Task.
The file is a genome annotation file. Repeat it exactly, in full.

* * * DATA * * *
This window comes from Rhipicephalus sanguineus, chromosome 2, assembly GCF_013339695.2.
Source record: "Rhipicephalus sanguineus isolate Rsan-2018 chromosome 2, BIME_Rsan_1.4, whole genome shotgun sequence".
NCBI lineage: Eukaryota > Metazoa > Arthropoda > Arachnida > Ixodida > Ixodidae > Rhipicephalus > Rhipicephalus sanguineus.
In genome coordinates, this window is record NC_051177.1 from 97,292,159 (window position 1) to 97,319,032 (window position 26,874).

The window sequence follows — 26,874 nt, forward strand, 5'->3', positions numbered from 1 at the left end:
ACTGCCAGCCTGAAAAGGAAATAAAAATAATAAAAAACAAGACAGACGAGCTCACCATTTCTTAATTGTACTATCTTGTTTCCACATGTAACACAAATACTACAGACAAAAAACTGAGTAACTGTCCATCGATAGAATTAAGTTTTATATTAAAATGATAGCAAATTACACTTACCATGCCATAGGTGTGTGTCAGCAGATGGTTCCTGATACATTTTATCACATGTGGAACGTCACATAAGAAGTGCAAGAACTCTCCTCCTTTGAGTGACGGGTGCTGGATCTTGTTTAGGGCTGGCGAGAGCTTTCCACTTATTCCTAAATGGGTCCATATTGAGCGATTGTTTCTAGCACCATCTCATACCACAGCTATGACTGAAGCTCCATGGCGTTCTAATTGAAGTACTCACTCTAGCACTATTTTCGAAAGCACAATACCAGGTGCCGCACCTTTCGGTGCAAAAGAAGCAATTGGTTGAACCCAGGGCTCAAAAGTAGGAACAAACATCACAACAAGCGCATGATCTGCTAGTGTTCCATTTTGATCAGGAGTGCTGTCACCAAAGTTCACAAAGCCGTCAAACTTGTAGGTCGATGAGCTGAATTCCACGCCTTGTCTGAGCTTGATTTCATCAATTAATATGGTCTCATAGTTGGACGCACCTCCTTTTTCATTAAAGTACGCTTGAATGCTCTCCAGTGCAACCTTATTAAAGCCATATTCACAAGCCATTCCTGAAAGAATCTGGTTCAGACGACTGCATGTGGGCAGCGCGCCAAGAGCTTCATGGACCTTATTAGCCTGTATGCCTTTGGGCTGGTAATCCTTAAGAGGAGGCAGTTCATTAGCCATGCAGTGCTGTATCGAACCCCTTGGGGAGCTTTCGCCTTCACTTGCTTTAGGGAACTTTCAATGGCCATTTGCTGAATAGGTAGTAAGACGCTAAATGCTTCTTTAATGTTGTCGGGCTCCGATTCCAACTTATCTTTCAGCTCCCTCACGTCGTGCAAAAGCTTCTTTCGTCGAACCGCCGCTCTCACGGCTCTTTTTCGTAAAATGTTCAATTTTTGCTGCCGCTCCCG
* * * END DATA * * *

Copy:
This window comes from Rhipicephalus sanguineus, chromosome 2, assembly GCF_013339695.2.
Source record: "Rhipicephalus sanguineus isolate Rsan-2018 chromosome 2, BIME_Rsan_1.4, whole genome shotgun sequence".
NCBI lineage: Eukaryota > Metazoa > Arthropoda > Arachnida > Ixodida > Ixodidae > Rhipicephalus > Rhipicephalus sanguineus.
In genome coordinates, this window is record NC_051177.1 from 97,292,159 (window position 1) to 97,319,032 (window position 26,874).

The window sequence follows — 26,874 nt, forward strand, 5'->3', positions numbered from 1 at the left end:
ACTGCCAGCCTGAAAAGGAAATAAAAATAATAAAAAACAAGACAGACGAGCTCACCATTTCTTAATTGTACTATCTTGTTTCCACATGTAACACAAATACTACAGACAAAAAACTGAGTAACTGTCCATCGATAGAATTAAGTTTTATATTAAAATGATAGCAAATTACACTTACCATGCCATAGGTGTGTGTCAGCAGATGGTTCCTGATACATTTTATCACATGTGGAACGTCACATAAGAAGTGCAAGAACTCTCCTCCTTTGAGTGACGGGTGCTGGATCTTGTTTAGGGCTGGCGAGAGCTTTCCACTTATTCCTAAATGGGTCCATATTGAGCGATTGTTTCTAGCACCATCTCATACCACAGCTATGACTGAAGCTCCATGGCGTTCTAATTGAAGTACTCACTCTAGCACTATTTTCGAAAGCACAATACCAGGTGCCGCACCTTTCGGTGCAAAAGAAGCAATTGGTTGAACCCAGGGCTCAAAAGTAGGAACAAACATCACAACAAGCGCATGATCTGCTAGTGTTCCATTTTGATCAGGAGTGCTGTCACCAAAGTTCACAAAGCCGTCAAACTTGTAGGTCGATGAGCTGAATTCCACGCCTTGTCTGAGCTTGATTTCATCAATTAATATGGTCTCATAGTTGGACGCACCTCCTTTTTCATTAAAGTACGCTTGAATGCTCTCCAGTGCAACCTTATTAAAGCCATATTCACAAGCCATTCCTGAAAGAATCTGGTTCAGACGACTGCATGTGGGCAGCGCGCCAAGAGCTTCATGGACCTTATTAGCCTGTATGCCTTTGGGCTGGTAATCCTTAAGAGGAGGCAGTTCATTAGCCATGCAGTGCTGTATCGAACCCCTTGGGGAGCTTTCGCCTTCACTTGCTTTAGGGAACTTTCAATGGCCATTTGCTGAATAGGTAGTAAGACGCTAAATGCTTCTTTAATGTTGTCGGGCTCCGATTCCAACTTATCTTTCAGCTCCCTCACGTCGTGCAAAAGCTTCTTTCGTCGAACCGCCGCTCTCACGGCTCTTTTTCGTAAAATGTTCAATTTTTGCTGCCGCTCCCG